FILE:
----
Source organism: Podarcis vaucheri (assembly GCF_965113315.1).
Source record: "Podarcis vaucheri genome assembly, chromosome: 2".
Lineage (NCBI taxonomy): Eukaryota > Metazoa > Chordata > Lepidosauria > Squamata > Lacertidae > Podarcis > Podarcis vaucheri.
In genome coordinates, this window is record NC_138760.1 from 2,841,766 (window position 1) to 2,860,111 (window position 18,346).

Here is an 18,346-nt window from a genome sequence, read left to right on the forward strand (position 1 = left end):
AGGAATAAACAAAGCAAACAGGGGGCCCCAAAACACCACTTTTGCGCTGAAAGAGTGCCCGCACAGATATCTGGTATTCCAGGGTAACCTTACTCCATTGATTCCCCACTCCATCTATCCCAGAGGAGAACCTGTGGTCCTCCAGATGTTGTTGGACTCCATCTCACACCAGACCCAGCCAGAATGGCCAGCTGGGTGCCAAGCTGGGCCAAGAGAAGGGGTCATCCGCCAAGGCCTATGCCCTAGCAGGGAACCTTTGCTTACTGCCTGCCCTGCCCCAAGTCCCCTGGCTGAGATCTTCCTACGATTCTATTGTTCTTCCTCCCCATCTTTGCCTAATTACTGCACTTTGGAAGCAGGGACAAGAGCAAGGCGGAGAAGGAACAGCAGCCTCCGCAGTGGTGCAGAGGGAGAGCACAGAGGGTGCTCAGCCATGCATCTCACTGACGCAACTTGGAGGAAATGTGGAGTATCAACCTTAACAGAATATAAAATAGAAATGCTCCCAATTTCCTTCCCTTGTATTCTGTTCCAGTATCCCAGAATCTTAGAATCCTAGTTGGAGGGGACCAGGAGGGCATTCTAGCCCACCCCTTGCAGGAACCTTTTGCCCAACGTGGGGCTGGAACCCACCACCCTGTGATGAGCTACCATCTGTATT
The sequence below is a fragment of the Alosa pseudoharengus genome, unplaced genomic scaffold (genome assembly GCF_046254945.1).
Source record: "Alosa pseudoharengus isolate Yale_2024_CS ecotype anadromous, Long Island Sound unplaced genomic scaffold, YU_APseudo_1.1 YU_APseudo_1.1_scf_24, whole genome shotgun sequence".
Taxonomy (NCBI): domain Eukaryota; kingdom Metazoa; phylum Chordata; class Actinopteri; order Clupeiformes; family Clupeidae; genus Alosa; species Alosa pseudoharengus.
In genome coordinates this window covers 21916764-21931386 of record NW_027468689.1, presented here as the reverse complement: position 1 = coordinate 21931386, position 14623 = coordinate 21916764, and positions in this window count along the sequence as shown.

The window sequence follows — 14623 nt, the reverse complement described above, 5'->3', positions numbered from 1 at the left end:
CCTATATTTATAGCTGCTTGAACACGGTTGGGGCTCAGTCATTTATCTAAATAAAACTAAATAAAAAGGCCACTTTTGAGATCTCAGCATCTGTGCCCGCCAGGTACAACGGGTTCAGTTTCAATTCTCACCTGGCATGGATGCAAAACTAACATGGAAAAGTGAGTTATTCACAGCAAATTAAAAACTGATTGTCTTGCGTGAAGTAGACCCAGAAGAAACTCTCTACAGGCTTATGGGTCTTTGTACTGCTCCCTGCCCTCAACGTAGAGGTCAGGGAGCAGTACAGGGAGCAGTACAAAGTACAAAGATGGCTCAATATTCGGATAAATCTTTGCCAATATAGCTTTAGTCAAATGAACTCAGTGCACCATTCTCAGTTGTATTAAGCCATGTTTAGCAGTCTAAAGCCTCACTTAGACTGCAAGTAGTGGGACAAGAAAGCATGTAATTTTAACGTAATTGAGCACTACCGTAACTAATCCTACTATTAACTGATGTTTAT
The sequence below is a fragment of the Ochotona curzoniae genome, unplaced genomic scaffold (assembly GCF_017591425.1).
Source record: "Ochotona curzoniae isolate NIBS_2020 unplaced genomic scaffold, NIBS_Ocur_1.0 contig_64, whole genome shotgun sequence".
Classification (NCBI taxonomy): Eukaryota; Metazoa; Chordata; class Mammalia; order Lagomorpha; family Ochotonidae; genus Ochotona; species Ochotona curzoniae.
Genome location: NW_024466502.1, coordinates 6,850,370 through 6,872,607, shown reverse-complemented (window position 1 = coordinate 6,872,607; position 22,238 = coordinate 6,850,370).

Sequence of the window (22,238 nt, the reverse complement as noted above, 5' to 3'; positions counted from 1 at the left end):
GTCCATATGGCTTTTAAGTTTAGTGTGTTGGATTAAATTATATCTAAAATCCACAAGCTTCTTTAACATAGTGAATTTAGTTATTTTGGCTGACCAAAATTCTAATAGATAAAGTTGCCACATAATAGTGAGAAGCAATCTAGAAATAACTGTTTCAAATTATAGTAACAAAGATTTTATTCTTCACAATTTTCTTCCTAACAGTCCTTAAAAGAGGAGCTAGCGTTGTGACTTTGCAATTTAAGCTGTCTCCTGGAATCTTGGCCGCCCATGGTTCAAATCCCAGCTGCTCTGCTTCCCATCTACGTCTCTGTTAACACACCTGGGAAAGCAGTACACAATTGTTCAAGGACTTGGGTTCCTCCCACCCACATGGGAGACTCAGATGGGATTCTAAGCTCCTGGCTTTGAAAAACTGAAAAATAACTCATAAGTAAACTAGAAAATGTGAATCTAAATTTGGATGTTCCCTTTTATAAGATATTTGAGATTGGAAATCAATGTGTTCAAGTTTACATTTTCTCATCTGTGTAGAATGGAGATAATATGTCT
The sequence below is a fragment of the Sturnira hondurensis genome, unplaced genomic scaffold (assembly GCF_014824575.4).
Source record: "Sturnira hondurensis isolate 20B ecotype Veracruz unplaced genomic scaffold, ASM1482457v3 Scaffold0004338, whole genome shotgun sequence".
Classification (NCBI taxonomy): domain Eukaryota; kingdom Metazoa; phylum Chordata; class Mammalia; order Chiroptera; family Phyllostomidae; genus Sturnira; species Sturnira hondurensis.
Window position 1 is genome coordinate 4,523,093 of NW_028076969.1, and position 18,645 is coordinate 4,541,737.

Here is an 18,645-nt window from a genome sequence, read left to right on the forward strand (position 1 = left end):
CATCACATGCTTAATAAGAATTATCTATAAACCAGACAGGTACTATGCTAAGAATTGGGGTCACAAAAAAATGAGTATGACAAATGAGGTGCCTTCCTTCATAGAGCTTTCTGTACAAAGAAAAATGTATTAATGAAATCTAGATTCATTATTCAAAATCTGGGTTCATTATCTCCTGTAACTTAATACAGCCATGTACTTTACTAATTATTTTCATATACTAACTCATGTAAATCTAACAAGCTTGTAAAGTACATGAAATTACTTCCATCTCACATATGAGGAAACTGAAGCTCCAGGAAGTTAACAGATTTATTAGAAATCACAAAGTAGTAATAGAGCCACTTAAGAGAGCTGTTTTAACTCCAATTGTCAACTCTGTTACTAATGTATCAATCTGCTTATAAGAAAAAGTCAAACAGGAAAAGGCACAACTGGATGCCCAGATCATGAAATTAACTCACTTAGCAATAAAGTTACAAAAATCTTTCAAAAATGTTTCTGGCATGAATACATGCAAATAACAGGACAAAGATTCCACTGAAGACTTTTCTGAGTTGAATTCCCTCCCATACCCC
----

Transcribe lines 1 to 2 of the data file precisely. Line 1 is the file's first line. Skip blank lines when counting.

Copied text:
Source organism: Podarcis vaucheri (assembly GCF_965113315.1).
Source record: "Podarcis vaucheri genome assembly, chromosome: 2".